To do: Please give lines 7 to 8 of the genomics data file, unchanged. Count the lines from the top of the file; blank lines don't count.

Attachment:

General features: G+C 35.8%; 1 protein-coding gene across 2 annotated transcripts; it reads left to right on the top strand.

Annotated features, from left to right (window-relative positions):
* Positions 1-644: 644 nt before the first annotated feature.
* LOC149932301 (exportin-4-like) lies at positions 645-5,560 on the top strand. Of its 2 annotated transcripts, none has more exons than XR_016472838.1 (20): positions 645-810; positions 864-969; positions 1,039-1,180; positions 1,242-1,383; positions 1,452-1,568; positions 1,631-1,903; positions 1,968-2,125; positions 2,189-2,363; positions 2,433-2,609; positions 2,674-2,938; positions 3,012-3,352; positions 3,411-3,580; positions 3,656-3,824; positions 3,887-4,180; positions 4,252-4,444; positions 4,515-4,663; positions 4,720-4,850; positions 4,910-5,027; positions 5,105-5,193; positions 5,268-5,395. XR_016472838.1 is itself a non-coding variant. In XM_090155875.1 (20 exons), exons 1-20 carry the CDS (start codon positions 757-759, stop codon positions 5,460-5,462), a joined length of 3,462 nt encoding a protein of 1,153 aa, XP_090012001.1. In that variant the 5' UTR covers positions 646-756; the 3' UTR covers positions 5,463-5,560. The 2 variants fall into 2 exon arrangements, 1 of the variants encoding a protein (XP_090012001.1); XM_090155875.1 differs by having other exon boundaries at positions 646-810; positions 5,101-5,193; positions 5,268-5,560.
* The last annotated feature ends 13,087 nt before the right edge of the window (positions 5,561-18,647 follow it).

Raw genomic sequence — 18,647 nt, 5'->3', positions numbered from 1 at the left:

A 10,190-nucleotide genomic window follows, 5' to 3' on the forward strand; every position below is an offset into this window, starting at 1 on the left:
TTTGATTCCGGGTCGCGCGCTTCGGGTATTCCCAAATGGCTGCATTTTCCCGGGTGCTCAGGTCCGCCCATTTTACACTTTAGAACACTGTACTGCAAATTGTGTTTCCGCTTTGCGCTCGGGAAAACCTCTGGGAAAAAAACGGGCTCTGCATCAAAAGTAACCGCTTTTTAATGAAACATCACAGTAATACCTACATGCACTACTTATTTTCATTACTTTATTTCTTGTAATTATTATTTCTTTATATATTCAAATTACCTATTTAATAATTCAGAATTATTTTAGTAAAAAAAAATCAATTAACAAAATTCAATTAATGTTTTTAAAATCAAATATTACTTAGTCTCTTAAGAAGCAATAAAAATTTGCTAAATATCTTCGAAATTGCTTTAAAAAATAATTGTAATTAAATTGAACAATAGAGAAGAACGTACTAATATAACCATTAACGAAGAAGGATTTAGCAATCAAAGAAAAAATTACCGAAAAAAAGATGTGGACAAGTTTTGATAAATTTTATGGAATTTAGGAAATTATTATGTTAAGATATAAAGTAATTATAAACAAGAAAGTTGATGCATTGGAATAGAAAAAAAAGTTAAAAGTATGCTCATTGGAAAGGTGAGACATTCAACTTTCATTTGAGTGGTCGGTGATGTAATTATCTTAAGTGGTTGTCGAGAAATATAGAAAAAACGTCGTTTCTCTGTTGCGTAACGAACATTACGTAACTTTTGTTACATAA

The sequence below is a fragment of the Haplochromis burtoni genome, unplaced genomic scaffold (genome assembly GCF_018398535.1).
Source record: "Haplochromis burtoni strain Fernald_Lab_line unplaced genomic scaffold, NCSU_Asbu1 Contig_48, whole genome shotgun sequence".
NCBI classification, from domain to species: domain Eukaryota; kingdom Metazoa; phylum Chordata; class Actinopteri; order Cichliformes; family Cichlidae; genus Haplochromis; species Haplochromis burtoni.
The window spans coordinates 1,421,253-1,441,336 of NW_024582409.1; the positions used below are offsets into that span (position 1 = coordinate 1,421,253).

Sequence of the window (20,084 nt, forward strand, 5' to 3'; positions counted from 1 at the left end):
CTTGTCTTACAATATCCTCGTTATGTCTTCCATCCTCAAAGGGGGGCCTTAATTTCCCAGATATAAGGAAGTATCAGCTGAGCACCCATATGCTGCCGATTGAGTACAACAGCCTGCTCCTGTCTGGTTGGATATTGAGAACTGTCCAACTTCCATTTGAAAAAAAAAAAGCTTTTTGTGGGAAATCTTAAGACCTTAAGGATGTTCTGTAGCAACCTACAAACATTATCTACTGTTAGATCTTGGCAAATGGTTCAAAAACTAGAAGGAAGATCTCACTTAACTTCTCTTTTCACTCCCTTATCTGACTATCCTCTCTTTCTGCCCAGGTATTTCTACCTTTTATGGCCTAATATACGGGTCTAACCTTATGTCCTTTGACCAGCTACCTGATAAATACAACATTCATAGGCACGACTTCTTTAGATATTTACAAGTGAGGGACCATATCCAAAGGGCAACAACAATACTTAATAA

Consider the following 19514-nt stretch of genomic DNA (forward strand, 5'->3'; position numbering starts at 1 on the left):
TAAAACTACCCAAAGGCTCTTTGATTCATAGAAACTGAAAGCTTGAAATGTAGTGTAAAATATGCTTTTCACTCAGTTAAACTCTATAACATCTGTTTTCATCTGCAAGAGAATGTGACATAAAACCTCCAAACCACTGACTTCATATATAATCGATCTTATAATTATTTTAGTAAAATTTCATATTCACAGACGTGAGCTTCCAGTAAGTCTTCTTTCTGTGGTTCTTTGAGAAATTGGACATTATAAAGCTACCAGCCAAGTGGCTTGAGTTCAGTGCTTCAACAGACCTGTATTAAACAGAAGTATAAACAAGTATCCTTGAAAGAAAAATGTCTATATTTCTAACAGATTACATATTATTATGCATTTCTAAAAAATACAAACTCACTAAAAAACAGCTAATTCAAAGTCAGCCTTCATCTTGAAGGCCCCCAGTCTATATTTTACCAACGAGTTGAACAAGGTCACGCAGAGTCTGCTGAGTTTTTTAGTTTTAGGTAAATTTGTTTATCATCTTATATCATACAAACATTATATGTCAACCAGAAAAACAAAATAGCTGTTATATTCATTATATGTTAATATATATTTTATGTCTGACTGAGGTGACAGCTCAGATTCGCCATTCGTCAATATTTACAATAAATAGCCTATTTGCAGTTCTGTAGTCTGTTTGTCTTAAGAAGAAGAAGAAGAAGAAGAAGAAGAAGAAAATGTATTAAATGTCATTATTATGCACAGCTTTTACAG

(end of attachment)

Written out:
A 10,190-nucleotide genomic window follows, 5' to 3' on the forward strand; every position below is an offset into this window, starting at 1 on the left:
TTTGATTCCGGGTCGCGCGCTTCGGGTATTCCCAAATGGCTGCATTTTCCCGGGTGCTCAGGTCCGCCCATTTTACACTTTAGAACACTGTACTGCAAATTGTGTTTCCGCTTTGCGCTCGGGAAAACCTCTGGGAAAAAAACGGGCTCTGCATCAAAAGTAACCGCTTTTTAATGAAACATCACAGTAATACCTACATGCACTACTTATTTTCATTACTTTATTTCTTGTAATTATTATTTCTTTATATATTCAAATTACCTATTTAATAATTCAGAATTATTTTAGTAAAAAAAAATCAATTAACAAAATTCAATTAATGTTTTTAAAATCAAATATTACTTAGTCTCTTAAGAAGCAATAAAAATTTGCTAAATATCTTCGAAATTGCTTTAAAAAATAATTGTAATTAAATTGAACAATAGAGAAGAACGTACTAATATAACCATTAACGAAGAAGGATTTAGCAATCAAAGAAAAAATTACCGAAAAAAAGATGTGGACAAGTTTTGATAAATTTTATGGAATTTAGGAAATTATTATGTTAAGATATAAAGTAATTATAAACAAGAAAGTTGATGCATTGGAATAGAAAAAAAAGTTAAAAGTATGCTCATTGGAAAGGTGAGACATTCAACTTTCATTTGAGTGGTCGGTGATGTAATTATCTTAAGTGGTTGTCGAGAAATATAGAAAAAACGTCGTTTCTCTGTTGCGTAACGAACATTACGTAACTTTTGTTACATAA